There is quite complicated algorithm, where changes slowly trickle down from top nodes, to leafs
In MapDB I spend several months trying to solve performance issues, related to write and read amplifications. Partial deserialization, binary acceleration, hash produced from serialized data…. This introduced a lot of complexity into storage. When coupled with caching, transactions, snapshots… it is just nightmare.
But now I think problem is somewhere else. Problem is not with data structure design, but due to limited features of most database engines (or
Store interface in MapDB).
In MapDB I control full stack; serializers, caching, commits, binary formats, memory representation… I can afford some creativity while inserting data.
Rather than redesigning each data structure separately, I can identify common problems, and redesign my database engine to handle those cases efficiently.
And if I really have to implement data structure such as Fractal Tree, MapDB should have features to make it easy.
New record types
Currently MapDB has two record types:
- tiny records (<5 bytes) are packed into index table instead of offset
- single small record with size up to 64K
- linked record (linked list) with size up to 1GB (theoretically unlimited)
Store exposes those to outside world (to Serializers) as monolithic
byte. Small records have zero copy optimizations (serializer reads directly from mmap file). But for huge linked record, I have to allocate and copy huge
byte during deserialization.
So for start I decided to redesign how Serializer interacts with the Store and binary data. I want to break down monolithic
byte and single step (de)serialization, into dance of callbacks and incremental changes.
Some of those changes are already there. For example MapDB 3 has ‘binary acceleration’, where BTreeMap performs binary search on its nodes, without full deserialization. But this redesign should address common problems, rather than adhoc optimizations.
Also I want to make record types more abstract, with option to add new record types in future. This should eventually handle stuff like compression or hashing, which are now part of serializers.
Huge records (aka linked records)
Current linked records has following structure:
R1 - first chunk of data, link to R2
R2 - second chunk of data, link to R3
R3 - third chunk of data, end of record
Deserialization is slow and requires two passes:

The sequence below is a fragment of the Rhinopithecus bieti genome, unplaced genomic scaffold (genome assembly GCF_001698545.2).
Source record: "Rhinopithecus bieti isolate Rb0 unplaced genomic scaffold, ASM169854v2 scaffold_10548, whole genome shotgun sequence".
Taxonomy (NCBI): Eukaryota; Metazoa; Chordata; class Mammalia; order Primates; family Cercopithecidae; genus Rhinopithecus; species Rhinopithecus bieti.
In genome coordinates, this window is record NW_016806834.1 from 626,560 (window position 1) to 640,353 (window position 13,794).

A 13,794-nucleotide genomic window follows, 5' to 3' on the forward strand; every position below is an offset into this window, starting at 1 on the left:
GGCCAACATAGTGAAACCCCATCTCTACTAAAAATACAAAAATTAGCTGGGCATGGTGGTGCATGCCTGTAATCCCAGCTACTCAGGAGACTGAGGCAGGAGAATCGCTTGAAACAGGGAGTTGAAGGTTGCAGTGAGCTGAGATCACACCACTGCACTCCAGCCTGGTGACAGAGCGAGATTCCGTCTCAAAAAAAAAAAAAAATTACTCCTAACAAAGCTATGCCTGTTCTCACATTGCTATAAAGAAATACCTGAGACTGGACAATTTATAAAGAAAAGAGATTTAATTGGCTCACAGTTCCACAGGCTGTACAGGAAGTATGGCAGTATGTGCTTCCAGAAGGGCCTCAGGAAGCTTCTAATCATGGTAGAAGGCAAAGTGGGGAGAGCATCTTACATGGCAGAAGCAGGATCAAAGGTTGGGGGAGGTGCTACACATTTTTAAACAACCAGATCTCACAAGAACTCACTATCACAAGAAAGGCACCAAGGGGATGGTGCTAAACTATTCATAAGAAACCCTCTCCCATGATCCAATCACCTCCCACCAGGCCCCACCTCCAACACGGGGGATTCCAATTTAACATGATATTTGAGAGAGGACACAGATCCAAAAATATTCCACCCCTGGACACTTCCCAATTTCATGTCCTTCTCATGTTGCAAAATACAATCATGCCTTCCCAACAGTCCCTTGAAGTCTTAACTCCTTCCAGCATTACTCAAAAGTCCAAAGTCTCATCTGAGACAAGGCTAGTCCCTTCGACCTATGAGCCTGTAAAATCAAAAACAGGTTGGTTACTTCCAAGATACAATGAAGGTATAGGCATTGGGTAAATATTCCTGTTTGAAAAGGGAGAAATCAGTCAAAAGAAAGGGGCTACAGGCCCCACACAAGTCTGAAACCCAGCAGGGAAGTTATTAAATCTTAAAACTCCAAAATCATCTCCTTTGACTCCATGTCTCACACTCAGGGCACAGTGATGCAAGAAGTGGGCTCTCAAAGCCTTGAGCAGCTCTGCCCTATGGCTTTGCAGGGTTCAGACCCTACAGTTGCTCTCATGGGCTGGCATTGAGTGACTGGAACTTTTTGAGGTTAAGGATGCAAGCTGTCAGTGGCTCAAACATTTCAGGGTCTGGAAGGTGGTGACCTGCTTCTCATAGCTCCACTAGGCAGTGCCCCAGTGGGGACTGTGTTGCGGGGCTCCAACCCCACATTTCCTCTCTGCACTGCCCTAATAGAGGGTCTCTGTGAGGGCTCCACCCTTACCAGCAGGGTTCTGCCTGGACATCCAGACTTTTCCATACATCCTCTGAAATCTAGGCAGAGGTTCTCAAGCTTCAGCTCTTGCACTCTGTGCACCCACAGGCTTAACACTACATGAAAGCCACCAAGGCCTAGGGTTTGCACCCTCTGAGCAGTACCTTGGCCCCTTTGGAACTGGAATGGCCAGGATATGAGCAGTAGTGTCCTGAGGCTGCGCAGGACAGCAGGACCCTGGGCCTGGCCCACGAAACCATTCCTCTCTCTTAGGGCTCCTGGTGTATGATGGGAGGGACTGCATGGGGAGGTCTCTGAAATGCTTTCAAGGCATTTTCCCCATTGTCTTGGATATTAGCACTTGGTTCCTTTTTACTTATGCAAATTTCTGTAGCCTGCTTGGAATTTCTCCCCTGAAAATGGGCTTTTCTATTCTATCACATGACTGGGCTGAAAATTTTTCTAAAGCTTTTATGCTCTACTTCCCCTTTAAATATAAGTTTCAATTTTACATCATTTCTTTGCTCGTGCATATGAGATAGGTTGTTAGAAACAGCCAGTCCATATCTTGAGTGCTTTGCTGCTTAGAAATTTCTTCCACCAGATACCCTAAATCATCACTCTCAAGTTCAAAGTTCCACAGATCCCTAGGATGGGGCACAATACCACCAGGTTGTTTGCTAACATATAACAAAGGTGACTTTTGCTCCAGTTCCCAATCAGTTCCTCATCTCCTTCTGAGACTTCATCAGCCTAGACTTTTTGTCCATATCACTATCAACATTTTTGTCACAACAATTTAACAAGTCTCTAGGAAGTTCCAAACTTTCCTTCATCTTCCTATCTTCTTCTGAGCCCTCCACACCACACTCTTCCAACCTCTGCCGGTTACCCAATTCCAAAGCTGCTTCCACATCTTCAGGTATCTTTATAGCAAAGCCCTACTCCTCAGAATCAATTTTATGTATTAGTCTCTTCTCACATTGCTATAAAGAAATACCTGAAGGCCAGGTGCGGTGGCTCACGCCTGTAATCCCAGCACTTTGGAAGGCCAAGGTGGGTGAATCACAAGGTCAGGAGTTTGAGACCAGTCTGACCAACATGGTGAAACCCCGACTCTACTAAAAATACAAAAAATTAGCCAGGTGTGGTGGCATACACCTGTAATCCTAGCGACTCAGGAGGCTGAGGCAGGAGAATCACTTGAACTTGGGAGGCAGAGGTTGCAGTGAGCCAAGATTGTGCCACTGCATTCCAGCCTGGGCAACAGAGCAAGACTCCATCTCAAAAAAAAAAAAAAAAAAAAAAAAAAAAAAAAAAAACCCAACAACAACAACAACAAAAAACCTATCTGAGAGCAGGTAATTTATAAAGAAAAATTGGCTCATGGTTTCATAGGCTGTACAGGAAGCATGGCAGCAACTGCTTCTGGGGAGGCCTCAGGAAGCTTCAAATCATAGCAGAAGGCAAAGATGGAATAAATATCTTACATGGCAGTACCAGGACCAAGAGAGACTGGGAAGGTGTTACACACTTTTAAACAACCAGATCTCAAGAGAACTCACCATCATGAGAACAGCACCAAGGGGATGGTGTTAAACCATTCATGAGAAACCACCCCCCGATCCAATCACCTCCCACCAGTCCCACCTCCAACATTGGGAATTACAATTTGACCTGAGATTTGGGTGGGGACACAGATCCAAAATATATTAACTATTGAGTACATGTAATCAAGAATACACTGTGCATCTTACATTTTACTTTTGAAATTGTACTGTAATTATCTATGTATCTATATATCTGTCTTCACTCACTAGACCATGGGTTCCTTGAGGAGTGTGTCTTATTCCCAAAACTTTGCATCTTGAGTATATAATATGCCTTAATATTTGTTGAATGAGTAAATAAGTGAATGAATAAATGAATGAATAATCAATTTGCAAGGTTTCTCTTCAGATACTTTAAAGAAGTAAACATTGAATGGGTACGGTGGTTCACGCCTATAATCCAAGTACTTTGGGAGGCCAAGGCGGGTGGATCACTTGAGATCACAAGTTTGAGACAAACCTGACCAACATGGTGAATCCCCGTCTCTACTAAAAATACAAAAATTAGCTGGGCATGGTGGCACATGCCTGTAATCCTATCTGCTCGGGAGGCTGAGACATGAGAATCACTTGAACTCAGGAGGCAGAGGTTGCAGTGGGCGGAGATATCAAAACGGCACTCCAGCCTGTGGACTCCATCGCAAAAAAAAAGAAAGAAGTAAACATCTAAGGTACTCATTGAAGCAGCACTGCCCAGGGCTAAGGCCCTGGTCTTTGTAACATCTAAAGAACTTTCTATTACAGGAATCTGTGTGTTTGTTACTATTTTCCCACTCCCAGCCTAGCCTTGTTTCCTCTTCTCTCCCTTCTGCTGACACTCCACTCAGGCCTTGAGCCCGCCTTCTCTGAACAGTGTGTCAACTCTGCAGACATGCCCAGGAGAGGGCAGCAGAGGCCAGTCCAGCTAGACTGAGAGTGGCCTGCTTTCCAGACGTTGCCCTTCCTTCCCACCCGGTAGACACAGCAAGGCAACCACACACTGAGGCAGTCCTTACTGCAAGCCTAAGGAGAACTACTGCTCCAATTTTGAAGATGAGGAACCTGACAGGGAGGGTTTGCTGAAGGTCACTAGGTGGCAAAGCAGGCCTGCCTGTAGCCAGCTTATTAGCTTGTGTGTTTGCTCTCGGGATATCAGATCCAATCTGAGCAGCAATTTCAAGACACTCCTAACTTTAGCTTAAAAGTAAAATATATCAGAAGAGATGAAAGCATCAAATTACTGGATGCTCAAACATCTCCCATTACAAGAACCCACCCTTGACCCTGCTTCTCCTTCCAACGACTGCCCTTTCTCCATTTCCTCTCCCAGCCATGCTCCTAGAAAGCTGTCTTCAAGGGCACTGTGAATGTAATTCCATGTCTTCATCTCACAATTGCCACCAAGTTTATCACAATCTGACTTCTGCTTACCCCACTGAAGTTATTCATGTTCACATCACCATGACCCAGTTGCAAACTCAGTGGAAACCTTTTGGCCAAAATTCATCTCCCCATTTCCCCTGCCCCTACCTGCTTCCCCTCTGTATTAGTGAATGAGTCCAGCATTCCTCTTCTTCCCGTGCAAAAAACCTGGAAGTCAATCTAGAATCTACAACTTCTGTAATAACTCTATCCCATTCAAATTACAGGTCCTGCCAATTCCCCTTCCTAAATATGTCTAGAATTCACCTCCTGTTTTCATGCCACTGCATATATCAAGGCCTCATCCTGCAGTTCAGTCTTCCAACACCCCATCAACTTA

- traverse linked record to find its size
- traverse linked recod again and copy it into
byte to deserializer
In new form the links will be stored on first node:
R1 - link to R2, size of R2, link to R3, size of R3...
R2 - first chunk of data
R3 - second chunk of data
R4 - second chunk of data
This allows some interesting features:
- size can be determined by only reading first part
- no need to traverse entire set (traversing 2GB in 64KB chunks can take a long time) to find size
- deserialization can be incremental, only smaller chunks can be loaded into memory
- we can do on place binary modification (change Nth byte), without reinserting entire set
- binary record can expand in middle (just resize R3), so adding an element into middle of array is possible
- we can efficiently append to end of record, without reinserting old data
Take a Counted BTree (Interval Tree) or Authenticated Skip List.
- In both cases there is larger node, with a small counter.
- Node is relatively static, but counter is updated frequently
- Node and counter should be collocated for performance reasons
- memory locality
- deserialization needs to be fast
Solution is to store both node and counter in the same record, but on update overwrite only small fraction of binary record;
- let say that node consumes 2000 bytes
- counter is first for 4 bytes of node
- update in counter always rewrites first 4 bytes
- this is done using special action in serializer, with function passed to store on update
- counter update does not require serialization of entire node
- deserialization (get operation) always sees most recent binary version
Fractal Trees have huge nodes (MBs), each node has write buffer which stores changes in keys.
Or in other terms, imagine large compressed array with frequent updates.
- Update on place is not practical (decompress, update and compress array again).
- Decompression is much faster than compression.
- We store changes in write buffer
- every N updates we flush the write buffer
- read old version
- apply changes from write buffer
- compress new version and update database
- get operation
- read old version
- apply changes from write buffer
- return current version
- performance is ok, decompression is much faster than compression
In binary terms it will be implemented in following way
- record has allocated space, lets say 64KB
- this allocation rarely changes, one of the goals is to prevent frequent allocations